It sounded so silly, to be asking an ex-girlfriend that question. Of course, she did remember, but had she wanted to forget him.
“Michael?” The name rolled off her tongue as strangely as it rolled off his.
“Yes.” He paused for the powerful effect. “I’m dead.”
“Dead?” she asked.
“Dead,” he repeated.
“Well, I don’t know about dead,” she scoffed. A nervous laugh trickled down her through the phone wire. “You were very serious and uptight, but you weren’t dead.”
Michaela went into a few stories he would have liked to forget. The time at the movies when the popcorn was too salty; the sock drawer he meticulously organized; the kitten heel shoes of hers he’d tripped over. If she didn’t think he was dead after the assortment of occurrences leading up to their break-up, then why did everyone else think so?
Michael hung up, feeling better about death, knowing that maybe it wasn’t so bad, as long as your ex doesn’t think you’re dead, just serious.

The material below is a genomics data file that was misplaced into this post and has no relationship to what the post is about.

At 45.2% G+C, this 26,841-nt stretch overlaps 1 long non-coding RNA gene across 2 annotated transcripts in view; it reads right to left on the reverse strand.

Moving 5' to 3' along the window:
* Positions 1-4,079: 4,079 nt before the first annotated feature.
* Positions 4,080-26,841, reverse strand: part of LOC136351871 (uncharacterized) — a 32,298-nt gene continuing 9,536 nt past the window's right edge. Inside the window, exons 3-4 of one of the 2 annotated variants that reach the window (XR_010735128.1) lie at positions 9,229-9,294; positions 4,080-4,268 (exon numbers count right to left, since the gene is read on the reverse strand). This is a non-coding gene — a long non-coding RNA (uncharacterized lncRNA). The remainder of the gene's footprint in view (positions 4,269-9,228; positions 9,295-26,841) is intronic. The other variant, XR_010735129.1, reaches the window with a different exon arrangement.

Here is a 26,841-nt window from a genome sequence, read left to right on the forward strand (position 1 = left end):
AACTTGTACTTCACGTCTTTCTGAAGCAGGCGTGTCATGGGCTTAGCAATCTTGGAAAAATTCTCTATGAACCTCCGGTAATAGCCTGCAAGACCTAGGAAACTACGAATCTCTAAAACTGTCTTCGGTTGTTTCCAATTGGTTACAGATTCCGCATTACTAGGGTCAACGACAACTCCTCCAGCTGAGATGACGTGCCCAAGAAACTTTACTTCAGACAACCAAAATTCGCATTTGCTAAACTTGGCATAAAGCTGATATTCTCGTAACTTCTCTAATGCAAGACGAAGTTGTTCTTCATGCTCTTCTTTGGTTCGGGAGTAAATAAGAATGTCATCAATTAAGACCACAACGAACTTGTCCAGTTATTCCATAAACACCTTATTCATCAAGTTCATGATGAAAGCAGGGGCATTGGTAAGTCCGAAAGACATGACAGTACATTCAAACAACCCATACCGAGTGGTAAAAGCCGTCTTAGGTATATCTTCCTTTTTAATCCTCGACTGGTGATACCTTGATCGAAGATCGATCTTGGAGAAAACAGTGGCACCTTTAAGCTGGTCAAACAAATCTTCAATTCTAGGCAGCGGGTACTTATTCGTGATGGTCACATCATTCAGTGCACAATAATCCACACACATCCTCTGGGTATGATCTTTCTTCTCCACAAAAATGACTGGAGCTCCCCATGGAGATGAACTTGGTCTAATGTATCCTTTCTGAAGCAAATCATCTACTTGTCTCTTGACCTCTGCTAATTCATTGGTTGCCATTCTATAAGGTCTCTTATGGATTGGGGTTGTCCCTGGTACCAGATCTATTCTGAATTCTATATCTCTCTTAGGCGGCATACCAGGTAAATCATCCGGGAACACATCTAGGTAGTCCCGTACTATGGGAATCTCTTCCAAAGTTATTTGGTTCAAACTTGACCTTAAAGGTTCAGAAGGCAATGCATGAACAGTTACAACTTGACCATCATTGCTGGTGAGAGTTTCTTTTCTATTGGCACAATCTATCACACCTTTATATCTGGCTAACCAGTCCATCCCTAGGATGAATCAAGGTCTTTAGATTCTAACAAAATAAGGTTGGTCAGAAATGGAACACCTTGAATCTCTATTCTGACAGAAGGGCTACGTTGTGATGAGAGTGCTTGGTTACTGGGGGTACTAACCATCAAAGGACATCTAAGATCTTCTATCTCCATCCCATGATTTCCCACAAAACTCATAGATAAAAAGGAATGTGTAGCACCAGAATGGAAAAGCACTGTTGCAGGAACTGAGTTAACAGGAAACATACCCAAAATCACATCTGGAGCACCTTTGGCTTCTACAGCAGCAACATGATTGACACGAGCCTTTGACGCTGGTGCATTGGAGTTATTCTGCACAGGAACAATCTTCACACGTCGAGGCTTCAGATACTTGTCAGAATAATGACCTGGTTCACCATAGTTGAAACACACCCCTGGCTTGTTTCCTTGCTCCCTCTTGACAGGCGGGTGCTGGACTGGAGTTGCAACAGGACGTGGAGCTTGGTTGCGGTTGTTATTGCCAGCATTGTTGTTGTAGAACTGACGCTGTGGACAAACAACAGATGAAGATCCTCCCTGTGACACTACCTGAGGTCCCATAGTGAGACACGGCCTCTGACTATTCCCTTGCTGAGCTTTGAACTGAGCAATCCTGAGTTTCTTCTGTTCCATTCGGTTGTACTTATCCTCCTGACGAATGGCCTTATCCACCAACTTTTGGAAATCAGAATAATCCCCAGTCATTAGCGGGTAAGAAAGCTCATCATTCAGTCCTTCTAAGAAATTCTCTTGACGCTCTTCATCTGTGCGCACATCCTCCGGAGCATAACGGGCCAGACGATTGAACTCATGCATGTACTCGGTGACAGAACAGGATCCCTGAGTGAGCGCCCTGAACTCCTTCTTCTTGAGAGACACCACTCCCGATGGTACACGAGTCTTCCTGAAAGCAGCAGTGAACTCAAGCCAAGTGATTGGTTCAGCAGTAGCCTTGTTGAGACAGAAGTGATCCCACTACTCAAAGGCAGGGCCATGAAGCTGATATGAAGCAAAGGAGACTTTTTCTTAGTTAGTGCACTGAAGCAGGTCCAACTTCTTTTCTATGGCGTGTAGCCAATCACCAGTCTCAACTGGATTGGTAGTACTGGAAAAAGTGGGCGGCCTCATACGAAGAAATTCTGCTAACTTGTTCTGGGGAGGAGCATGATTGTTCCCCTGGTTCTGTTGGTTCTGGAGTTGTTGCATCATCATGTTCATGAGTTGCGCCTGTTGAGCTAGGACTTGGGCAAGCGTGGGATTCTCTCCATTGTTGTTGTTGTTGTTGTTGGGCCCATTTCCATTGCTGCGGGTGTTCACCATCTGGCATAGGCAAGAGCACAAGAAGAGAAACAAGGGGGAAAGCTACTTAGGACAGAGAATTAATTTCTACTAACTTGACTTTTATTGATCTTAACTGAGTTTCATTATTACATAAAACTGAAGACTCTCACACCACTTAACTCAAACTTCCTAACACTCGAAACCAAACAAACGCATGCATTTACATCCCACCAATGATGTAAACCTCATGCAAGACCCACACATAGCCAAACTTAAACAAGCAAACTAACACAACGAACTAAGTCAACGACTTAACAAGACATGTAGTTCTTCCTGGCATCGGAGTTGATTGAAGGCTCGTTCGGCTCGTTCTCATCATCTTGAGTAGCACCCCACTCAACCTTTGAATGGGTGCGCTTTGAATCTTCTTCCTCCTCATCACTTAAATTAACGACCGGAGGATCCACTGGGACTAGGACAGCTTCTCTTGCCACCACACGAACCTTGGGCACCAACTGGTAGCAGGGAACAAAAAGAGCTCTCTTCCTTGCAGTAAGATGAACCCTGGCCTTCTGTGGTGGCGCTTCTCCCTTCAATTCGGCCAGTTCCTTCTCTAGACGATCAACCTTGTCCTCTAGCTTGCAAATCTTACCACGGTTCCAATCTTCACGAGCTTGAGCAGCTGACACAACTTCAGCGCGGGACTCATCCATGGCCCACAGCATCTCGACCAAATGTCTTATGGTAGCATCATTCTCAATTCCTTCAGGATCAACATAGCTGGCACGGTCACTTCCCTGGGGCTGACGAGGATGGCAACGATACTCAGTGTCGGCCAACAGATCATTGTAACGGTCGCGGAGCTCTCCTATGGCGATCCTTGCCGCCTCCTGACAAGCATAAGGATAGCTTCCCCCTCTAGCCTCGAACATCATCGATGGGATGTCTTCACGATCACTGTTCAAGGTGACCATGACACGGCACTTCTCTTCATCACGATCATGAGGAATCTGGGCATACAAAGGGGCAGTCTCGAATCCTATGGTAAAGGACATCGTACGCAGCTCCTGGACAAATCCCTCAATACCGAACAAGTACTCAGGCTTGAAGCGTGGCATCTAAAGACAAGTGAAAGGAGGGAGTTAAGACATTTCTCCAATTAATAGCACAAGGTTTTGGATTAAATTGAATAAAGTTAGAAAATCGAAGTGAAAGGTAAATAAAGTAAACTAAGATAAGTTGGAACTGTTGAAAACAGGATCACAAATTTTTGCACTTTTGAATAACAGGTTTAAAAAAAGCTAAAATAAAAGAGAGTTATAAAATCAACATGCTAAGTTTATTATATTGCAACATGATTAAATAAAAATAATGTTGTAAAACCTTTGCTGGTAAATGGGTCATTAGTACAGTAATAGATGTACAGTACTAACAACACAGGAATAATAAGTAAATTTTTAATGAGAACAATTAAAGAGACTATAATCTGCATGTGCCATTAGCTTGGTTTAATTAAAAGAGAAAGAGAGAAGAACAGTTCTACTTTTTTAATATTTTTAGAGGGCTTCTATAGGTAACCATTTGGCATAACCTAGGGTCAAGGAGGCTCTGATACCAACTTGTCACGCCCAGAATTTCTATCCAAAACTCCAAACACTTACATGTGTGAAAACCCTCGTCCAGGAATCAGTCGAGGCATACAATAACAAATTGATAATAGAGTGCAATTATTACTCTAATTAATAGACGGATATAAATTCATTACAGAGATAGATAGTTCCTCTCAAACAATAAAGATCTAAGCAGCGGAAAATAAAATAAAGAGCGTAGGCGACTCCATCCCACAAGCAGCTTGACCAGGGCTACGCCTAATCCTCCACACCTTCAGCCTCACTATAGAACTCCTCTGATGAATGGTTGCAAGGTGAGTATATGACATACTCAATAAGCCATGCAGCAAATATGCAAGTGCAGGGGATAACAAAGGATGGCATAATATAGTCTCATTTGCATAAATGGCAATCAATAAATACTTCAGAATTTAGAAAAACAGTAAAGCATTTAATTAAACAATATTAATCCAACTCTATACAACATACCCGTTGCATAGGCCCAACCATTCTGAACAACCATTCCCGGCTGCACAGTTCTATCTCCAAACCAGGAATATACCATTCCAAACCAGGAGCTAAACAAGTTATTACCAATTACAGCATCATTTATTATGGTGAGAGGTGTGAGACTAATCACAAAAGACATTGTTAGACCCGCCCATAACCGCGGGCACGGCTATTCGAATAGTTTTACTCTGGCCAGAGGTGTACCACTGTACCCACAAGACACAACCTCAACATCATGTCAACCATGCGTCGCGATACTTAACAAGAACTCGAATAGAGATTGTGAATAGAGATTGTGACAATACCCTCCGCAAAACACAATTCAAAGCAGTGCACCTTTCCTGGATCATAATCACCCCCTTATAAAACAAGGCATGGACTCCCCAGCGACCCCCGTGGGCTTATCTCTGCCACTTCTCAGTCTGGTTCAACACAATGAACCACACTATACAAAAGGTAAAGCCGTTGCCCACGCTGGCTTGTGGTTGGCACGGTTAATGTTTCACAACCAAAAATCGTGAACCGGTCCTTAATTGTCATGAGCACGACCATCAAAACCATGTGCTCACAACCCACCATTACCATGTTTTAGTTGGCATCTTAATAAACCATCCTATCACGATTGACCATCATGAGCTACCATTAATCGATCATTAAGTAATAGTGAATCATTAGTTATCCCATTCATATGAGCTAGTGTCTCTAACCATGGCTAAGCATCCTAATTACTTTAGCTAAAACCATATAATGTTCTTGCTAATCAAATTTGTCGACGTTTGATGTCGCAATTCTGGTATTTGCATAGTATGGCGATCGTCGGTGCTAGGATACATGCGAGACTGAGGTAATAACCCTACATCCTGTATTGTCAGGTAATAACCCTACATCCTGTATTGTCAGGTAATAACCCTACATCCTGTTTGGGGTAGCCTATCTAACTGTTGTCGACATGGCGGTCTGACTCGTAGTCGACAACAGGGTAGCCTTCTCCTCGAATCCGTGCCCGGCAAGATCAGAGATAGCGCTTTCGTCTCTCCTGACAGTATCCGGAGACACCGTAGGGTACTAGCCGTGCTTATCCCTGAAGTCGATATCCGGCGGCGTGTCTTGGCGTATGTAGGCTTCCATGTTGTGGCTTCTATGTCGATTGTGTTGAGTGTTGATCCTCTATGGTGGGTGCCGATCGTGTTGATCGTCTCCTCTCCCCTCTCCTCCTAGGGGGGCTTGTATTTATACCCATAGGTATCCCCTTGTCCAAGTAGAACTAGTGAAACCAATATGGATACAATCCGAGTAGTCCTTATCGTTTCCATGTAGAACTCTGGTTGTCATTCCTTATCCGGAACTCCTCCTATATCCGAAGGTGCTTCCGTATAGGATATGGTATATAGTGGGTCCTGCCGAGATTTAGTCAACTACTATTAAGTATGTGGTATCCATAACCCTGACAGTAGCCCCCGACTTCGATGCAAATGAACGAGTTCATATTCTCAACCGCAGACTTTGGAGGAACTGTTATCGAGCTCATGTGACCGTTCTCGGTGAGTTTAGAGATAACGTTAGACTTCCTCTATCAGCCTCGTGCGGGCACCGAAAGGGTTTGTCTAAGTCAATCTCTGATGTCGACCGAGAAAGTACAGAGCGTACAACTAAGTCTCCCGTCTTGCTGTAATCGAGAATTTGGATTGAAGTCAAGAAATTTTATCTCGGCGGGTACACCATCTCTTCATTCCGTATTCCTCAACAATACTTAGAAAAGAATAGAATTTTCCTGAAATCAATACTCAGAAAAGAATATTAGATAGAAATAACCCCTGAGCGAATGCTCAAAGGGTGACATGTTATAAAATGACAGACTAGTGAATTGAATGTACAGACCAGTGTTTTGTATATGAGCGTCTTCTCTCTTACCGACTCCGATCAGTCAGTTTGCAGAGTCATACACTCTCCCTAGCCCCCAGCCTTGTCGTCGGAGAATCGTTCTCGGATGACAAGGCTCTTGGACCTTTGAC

"Toying With Death," by Kristina Skaggs

Kristina Skaggs, co-owner of Complete Chiropractic and Wellness Center in Joliet (, has the unparalleled honor of being the first writer to submit and publish a short story on Bryony's website.

She is also the founder of "Write On," the writer's group that meets every first and third Thursdays of the months at the Three Rivers Arts Council in Minooka ( Read Kristina's blog at

Here is Kristina's latest twist on death. Enjoy!

Geoffrey predicted a few years.  He would say his goodbyes.  He’d blame it on the recession.  Then he would die. 

There wasn’t much to his predicament.  The pink elephants at the end of the shelf knew what was coming.   Each Christmas another kid pointed avidly at the anorexic bleached blond Plastic Fantastic doll in the aisle.  She didn’t have to worry about job security.  Everyone loves a party girl.  Birthdays, bachelor parties, and each and every Christmas, she was there, beneath ribbons, ready to be unwrapped and played with.